REVIEW: “The Unforgivable” is a gritty, gripping portrayal of a woman in crisis and an indictment of how we don’t give formerly incarcerated people a real chance to move on with their lives
When people are released from prison are they really released? After they’ve paid their debt to society, are they given a chance to move on or are they forever marked as someone who made a mistake?
Are they forever someone who must check a box indicating they’re a ‘felon’ whenever they apply for a job, thus preventing them from getting most jobs—which often pushes them to the edges of society and heightens the chance that they’ll go into crime and re-offend in order to get by? When you get out of prison do you remain unforgivable?
In most cases, yes, which is a tragic flaw of our society and our justice system because most people who are in prison will one day get out. The way America does things, we are sentencing former incarcerated people to not just to a term in prison but to an entire life of hell. This is not because we think that will reduce crime, it’s because the criminal justice system has a profit motive and people are the products it needs to make money. Once it’s captured you in it’s grip, it seeks to never let go.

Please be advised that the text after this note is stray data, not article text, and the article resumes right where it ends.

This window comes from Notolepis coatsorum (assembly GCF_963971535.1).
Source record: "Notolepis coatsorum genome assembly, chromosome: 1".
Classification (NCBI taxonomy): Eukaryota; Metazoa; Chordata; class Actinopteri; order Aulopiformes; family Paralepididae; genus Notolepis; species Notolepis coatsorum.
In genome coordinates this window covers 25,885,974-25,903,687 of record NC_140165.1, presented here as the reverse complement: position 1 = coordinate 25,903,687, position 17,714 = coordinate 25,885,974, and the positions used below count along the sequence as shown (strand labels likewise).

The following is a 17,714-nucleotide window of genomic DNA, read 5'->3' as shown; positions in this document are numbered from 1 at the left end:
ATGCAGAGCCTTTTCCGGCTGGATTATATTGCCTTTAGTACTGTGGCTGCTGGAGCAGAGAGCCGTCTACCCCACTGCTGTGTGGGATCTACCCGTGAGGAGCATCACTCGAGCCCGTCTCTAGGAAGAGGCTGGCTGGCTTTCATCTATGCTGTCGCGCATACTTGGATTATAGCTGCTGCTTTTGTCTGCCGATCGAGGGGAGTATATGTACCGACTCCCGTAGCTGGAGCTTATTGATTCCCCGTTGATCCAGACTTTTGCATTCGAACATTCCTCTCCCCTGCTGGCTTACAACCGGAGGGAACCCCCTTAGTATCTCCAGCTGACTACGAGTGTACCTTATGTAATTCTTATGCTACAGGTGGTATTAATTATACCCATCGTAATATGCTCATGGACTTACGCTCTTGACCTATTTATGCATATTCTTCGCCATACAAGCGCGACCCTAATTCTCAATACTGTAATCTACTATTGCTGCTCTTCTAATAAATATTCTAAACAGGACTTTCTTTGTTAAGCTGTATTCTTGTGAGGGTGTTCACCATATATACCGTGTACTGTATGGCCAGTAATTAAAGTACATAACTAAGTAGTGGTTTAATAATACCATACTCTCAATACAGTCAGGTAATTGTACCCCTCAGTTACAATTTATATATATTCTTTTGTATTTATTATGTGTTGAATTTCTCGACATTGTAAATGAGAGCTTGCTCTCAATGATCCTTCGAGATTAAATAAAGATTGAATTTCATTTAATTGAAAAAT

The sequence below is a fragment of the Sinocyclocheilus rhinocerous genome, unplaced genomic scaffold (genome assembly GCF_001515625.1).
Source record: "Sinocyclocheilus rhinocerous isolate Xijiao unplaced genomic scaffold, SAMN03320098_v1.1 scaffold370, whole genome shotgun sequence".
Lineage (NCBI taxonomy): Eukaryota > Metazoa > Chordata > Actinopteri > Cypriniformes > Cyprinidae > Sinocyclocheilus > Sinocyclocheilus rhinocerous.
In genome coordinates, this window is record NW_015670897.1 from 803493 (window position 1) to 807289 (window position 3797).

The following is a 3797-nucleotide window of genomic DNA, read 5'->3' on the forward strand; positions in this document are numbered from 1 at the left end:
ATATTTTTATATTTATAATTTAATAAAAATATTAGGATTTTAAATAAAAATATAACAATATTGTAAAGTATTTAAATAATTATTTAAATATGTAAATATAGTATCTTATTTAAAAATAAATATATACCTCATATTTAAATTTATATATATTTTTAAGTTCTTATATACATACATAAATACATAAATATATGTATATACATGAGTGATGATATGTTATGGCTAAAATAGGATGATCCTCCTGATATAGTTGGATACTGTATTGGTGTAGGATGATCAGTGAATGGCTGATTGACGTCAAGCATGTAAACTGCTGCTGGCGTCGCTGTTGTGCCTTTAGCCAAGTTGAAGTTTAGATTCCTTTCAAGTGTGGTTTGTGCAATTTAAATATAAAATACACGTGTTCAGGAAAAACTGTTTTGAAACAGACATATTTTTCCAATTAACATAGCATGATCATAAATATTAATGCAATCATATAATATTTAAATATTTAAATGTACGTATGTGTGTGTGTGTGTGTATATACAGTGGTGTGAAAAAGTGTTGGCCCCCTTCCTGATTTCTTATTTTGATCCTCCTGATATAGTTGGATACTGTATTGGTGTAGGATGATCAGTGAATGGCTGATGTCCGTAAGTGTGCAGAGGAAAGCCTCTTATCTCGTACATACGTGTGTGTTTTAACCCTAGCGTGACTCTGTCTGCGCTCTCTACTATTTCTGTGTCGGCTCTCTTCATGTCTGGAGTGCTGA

THE UNFORGIVABLE. (L-R) SANDRA BULLOCK (PRODUCER) as RUTH SLATER, ROB MORGAN as VINCENT CROSS. (CR. COURTESY OF NETFLIX)
All of this represents some of the undercurrent of Sandra Bullock’s powerful new Netflix film, The Unforgivable, where Bullock stars as a woman who’s just been released after a long prison bid. She’s trying to put her life back together but it’s hard because no one will let her forget that she’s a felon. Society will not forgive. The movie co-stars two of the most extraordinary actors of this era—the incomparable Viola Davis and your favorite actor’s favorite actor Rob Morgan—and the film gives us some powerful scenes where Bullock goes toe to toe with each of them.
Surely, the movie lays it on a bit thick—Bullock’s Ruth Slater is convicted of murdering a police officer but not just any officer, it’s an older chief who knows her personally and is trying to be nice to her during a very difficult situation. Slater is in the process of being evicted from her home and the chief is trying to be diplomatic and lighten the blow—he gently offers to let Slater and her young daughter come stay with him in his …….